Although you know what writing is, is anything changed by adding “scientific” as an adjective before it? To answer this question, we need to think about science. Science is the study of the natural world. Science describes how things are, explores how/why things work the way they do, and makes predictions about how things might/could/would work, given what we know. Science uses systematic observation—testing, observing, measuring things in the world in strategic and systematic ways—to draw conclusions about the world2. There are many (many!) different empirical methods in science, but they share the common feature of systematic measurement and observation to acquire knowledge. Moreover, science is democratic and cumulative, meaning that debating conclusions based on (and building from) previous research in a public forum is inherent in how science works. The scientific community requires that statements about “the way things are/work” be backed up with verifiable and compelling evidence3.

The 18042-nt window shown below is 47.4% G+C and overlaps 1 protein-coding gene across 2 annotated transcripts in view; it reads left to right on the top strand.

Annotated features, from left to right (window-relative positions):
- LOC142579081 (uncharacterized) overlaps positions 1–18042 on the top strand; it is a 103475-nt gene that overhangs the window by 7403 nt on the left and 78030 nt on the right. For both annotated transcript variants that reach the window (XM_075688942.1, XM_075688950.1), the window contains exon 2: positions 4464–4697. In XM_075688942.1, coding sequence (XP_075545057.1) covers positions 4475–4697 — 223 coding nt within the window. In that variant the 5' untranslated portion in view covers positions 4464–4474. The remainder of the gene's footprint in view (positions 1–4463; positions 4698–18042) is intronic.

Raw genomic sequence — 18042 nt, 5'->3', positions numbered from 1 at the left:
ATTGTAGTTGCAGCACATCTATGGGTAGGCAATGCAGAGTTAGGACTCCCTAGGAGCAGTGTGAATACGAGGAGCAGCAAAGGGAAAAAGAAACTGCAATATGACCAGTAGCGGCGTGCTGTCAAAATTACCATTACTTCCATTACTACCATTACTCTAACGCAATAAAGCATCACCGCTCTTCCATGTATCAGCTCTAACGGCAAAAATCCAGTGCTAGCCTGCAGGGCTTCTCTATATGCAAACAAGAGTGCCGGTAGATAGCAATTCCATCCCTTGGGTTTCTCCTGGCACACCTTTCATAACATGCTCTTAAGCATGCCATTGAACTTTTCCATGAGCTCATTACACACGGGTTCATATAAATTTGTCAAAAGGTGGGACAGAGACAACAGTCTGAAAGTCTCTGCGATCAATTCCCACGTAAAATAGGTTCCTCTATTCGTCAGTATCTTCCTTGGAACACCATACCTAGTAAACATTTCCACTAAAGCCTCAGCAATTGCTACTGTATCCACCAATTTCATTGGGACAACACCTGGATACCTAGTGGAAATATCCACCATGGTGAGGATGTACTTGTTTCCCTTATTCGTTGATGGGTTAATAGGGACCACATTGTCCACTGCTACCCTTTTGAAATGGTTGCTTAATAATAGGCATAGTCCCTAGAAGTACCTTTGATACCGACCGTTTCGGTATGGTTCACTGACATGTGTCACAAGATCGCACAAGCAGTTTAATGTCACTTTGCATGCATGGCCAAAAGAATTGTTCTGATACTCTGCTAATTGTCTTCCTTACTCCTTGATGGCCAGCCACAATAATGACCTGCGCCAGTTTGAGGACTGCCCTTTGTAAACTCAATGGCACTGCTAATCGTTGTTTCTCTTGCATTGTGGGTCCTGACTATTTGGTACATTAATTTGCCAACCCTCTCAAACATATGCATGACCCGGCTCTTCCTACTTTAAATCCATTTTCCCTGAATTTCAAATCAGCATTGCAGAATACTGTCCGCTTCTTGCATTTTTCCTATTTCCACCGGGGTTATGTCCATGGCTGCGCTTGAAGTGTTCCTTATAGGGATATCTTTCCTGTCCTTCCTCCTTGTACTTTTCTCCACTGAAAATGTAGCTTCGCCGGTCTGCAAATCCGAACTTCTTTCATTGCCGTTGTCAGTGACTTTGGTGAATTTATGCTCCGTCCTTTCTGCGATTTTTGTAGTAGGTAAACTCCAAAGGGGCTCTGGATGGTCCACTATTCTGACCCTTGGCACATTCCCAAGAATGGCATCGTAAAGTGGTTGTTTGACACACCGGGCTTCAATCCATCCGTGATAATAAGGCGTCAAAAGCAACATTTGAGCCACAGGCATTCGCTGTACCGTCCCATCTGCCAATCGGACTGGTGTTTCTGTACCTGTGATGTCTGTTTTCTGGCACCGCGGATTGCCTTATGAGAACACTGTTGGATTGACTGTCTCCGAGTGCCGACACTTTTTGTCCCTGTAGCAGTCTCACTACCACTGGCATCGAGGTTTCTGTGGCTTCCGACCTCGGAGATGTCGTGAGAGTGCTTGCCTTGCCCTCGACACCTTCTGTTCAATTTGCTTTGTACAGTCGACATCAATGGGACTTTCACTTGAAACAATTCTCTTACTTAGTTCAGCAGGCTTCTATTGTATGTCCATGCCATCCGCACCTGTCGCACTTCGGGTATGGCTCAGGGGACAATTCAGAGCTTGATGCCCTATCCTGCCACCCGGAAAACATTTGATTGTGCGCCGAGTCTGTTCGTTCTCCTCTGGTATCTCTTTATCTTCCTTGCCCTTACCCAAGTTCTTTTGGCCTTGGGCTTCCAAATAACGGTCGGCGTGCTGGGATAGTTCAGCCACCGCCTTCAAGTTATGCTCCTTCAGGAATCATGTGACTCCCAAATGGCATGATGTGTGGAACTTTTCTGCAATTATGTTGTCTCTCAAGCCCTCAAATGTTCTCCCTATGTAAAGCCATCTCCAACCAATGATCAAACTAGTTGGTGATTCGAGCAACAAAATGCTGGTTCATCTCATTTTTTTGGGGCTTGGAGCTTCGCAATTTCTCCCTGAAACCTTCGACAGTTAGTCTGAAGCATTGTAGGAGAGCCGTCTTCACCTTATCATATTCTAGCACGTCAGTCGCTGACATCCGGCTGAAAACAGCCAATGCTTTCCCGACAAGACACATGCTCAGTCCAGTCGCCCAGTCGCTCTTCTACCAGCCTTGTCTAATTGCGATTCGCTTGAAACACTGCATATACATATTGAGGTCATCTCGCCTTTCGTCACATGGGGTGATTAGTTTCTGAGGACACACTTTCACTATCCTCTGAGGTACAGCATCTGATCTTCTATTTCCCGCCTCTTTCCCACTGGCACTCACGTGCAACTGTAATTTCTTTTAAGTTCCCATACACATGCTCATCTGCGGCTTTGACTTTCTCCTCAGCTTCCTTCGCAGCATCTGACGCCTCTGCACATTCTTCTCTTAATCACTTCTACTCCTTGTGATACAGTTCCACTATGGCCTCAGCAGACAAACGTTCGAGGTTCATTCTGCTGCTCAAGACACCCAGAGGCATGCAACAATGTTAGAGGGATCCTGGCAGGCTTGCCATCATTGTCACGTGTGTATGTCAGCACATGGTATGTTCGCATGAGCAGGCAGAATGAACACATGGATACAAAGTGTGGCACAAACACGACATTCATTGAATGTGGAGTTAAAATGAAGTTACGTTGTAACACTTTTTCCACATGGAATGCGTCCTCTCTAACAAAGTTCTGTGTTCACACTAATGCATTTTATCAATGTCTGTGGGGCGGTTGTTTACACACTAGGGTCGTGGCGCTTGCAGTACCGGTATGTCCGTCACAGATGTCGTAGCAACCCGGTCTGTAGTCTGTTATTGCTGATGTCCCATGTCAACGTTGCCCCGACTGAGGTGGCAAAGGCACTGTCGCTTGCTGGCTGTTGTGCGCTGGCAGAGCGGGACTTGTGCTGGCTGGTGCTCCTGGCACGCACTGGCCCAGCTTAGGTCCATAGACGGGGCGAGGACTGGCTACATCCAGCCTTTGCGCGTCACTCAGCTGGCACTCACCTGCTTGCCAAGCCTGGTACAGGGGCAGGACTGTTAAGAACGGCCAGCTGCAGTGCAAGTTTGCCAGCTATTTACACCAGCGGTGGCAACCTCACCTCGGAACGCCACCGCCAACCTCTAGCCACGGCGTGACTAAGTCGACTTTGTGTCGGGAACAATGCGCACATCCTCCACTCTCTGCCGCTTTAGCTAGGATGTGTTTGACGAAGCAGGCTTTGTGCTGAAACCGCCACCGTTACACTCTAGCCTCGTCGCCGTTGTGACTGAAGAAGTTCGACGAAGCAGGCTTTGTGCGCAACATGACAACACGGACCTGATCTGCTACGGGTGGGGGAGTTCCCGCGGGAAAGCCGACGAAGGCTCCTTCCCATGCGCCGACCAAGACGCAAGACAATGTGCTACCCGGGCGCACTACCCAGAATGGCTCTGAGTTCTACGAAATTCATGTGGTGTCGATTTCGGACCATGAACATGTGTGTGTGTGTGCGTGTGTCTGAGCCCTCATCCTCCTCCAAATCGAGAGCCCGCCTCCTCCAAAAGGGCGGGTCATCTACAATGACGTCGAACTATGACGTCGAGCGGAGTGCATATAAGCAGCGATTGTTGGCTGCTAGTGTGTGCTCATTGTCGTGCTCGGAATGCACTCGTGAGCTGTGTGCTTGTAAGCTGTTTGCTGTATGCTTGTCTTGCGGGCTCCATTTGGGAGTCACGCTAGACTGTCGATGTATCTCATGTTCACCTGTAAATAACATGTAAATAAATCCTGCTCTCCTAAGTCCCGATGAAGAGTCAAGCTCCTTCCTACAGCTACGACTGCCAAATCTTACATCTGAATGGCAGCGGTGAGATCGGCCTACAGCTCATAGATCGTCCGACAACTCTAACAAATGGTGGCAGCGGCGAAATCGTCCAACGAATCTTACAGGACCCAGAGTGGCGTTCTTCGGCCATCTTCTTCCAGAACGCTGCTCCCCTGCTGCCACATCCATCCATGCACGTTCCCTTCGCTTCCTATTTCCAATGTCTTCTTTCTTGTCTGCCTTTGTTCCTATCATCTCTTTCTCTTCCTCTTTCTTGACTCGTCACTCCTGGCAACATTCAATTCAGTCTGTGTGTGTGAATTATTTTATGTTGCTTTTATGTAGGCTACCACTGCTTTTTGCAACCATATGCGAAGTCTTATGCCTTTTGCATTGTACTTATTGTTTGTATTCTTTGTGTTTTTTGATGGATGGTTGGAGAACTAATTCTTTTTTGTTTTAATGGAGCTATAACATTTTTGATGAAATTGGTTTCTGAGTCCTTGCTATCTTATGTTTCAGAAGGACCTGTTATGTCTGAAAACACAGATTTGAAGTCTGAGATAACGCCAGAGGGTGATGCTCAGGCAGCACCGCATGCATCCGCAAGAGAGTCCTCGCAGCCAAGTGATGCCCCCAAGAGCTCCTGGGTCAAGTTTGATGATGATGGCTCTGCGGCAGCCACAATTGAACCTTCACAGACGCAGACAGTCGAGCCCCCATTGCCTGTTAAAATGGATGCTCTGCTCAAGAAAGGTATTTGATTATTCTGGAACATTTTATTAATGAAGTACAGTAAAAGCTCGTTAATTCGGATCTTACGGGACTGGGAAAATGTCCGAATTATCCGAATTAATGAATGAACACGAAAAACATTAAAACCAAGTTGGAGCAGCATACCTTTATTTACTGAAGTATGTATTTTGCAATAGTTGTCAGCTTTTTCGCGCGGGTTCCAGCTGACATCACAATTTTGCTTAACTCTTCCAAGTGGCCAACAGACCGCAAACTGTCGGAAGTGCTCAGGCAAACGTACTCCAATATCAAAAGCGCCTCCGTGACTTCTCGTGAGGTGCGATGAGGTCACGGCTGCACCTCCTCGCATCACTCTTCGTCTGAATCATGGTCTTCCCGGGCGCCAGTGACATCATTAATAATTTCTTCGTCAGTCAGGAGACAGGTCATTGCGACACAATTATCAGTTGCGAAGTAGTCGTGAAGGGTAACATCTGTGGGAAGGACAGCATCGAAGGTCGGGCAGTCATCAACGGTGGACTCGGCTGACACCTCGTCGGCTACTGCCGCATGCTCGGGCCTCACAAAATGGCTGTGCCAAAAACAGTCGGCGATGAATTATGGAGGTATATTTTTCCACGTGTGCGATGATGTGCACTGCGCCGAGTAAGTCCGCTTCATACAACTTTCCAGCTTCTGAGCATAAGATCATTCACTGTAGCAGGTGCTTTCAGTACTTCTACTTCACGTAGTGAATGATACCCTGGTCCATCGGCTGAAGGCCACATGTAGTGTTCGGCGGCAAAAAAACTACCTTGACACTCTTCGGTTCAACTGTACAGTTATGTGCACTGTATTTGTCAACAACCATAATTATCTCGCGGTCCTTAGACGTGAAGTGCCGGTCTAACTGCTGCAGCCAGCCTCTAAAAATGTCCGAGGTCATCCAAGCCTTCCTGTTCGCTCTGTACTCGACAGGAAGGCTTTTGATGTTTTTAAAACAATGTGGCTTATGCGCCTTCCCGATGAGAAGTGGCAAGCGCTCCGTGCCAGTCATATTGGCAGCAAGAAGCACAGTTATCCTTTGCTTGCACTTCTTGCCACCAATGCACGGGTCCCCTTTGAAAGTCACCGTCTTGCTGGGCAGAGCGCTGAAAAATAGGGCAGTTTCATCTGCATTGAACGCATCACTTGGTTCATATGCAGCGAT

By this understanding of science, then, scientific writing is the formal documentation of the scientific story with discovery as the core plotline. Scientific writing is how scientists document the verifiable and compelling evidence gathered by members of the scientific community to tell the story about how the world (and the people in it) work. Done well, scientific writing communicates the mystique and intrigue of discovery within the natural world4.
When I conduct a research study, I write it up in a manuscript which is submitted to a journal. The journal will send this manuscript to 2 or 3 reviewers (who are blind to my identity). This process of peer-review ensures that my paper—this piece of scientific writing—is of sufficient quality and caliber to contribute to science and warrant publication. Part of my job in writing the story is to tell the reader what they need to know in a logical, connected way5. (Remember, I can’t just write “this is how the world works: believe me, I’m cool; I play pony-dragons.” I have to, in my paper, document the whole process of my research so that when I ultimately claim that “this is how the world works”, my reader understands how my evidence—the research—led to that conclusion.)
So, in many ways, scientific writing is like all good writing; it differs in its content (an explication of empirically demonstrated evidence), but it is rooted in narratives of discovery.